According to a 2015 study on sexual assault on college campuses by The National Sexual Violence Resource Center, more than 90 percent of sexual assault survivors on college campuses do not report their assault. Given recent reports in national newspapers on college assaults and video series like “The Hunting Ground” airing on primetime television, colleges and universities across the country have found themselves in the spotlight. Under mounting public pressure to act, university administrators have worked to address the issue of campus sexual violence in a variety of ways, and Brandeis is no different. 

This past Wednesday, April 18, Student Affairs held their fourth open forum of the semester. The topic of this week’s forum was Sexual Misconduct Response, Services & Prevention. Given the sensitivity of the matter, the panel included the director of the Office of Sexual Assault Services and Prevention and staff from the Office of Title IX and Sexual Misconduct in addition to members of the Student Affairs team, Student Union president Jacob Edelman ’18 and president elect, Hannah Brown ’19. The forum began with a modest audience; however, throughout the course of the meeting, students trickled in and joined the discussion.

The first question, sent via a Google form submission prior to the meeting, asked if every Brandeis student will be required to go through bystander intervention training. The answer was given in several parts by several panel members. First, the staff leading the discussion posited that in an ideal world every student would be trained in bystander intervention to make the campus a safer place. However, the panelists were met with some pushback; students who had been through the trainingbefore said the more they go through it, the less they learn. 

In order to ensure the whole campus undergoes bystander training, it would have to be incorporated into the orientation program for incoming freshman. Since orientation is a time to help welcome new students into the undergraduate student body, giving them the skills to stand up against sexual harassment and assault could be an important step in the process of entering college.

Rumors have a tendency to spread quickly in a relatively small university such as Brandeis, and one student raised concerns regarding the rules surrounding transparency of the Title IX office. The faculty responded by explaining that there is an annual report written at the end of every year. Three years ago, there were less than 50 reports of rape and sexual assault/harassment, but few victims  decided to move forward in the investigation process.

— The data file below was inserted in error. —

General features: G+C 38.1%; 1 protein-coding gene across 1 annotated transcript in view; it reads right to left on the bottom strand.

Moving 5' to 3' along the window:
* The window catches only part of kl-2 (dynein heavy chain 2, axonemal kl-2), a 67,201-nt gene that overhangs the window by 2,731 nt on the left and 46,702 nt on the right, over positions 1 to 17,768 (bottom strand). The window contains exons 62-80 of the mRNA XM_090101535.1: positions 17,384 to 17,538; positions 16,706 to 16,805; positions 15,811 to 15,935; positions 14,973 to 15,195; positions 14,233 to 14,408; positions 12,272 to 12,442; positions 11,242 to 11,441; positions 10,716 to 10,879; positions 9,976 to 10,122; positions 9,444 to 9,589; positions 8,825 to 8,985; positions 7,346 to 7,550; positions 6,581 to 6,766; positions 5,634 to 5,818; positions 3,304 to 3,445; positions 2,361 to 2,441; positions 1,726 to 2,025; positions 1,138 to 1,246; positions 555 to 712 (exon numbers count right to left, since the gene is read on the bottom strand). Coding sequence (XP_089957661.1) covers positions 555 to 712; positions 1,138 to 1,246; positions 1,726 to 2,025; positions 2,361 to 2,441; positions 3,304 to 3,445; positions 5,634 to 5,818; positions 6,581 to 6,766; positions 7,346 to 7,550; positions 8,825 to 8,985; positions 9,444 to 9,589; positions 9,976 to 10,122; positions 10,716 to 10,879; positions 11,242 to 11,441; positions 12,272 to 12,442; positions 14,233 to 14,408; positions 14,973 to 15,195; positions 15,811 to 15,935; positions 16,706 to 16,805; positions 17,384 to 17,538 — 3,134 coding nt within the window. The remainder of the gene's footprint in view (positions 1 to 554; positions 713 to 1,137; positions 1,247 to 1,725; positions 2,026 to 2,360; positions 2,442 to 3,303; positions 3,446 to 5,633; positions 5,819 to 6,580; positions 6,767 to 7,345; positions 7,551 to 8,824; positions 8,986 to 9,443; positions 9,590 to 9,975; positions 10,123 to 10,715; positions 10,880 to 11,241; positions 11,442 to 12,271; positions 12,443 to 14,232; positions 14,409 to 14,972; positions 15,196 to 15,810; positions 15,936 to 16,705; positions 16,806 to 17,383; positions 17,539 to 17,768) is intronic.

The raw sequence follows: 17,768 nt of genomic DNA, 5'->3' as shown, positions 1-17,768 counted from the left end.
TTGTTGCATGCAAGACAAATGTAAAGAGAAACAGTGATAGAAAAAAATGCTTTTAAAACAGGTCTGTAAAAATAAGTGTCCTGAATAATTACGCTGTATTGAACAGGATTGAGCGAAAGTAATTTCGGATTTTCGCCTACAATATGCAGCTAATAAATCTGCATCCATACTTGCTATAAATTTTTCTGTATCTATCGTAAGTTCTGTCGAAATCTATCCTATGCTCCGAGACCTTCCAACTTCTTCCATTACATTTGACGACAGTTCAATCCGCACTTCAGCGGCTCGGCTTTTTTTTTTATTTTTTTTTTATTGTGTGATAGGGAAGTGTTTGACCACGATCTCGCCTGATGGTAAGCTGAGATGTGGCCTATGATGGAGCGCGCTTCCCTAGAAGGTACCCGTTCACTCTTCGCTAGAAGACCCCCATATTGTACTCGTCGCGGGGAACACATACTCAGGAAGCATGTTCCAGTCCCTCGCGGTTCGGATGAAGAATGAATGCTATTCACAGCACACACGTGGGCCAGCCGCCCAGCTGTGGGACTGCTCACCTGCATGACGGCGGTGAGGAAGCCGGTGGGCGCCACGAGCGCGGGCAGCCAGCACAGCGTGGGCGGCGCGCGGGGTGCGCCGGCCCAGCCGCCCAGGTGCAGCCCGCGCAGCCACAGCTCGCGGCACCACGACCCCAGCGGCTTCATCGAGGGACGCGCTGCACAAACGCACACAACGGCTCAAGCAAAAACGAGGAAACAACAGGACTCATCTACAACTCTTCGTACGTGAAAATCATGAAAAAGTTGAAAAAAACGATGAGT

Two years ago, after a series of campaigns to raise awareness about the resources available to victims of sexual harassment and assault, reported cases jumped to 66. This past year, that number dropped back down to around 50 reported cases. Out of the 10 people charged with sexual assault or harassment, six were found guilty and four innocent. A student in the audience spoke out, saying, “If they only have 60 percent success rate, how can they expect people to want to move forward with cases and trust the Title IX office?” The head of the The Title IX office, Robin Nelson-Bailey admitted that the biggest issue they face is figuring out ways to gain the trust of the student body. They explained that when dealing with such a delicate issue, they must develop strategies to instill that trust before progress can be made.

When choosing to move forward with a case, there are two possible routes from which the plaintiff can choose. Anthony Sciaraffa, the interim official Title IX investigator for the University, described his job as being that of a “neutral fact finder.” Based on what the student bringing the charges forward wants, Sciaraffa will either conduct a formal or informal investigation. A formal investigation involves the case being adjudicated through the special examiner’s process. 

Led by Sciaraffa, the informal investigations are contained within the University and are conducted with more student feedback and involvement in the case. There are non-punitive sanctions attached. The first option is for those who students who may be prepared to go to court, and the second option is for those who want to keep their charges within the University. Most cases are settled with a resolution for a no-contact order, the goal of which is to keep the student safe and away from their perpetrator.

Brandeis requires all athletes as well as all the heads of all on campus groups to go through active bystander training. By the fall of 2019, bystander training will be incorporated into the general education requirements for all Brandeis students.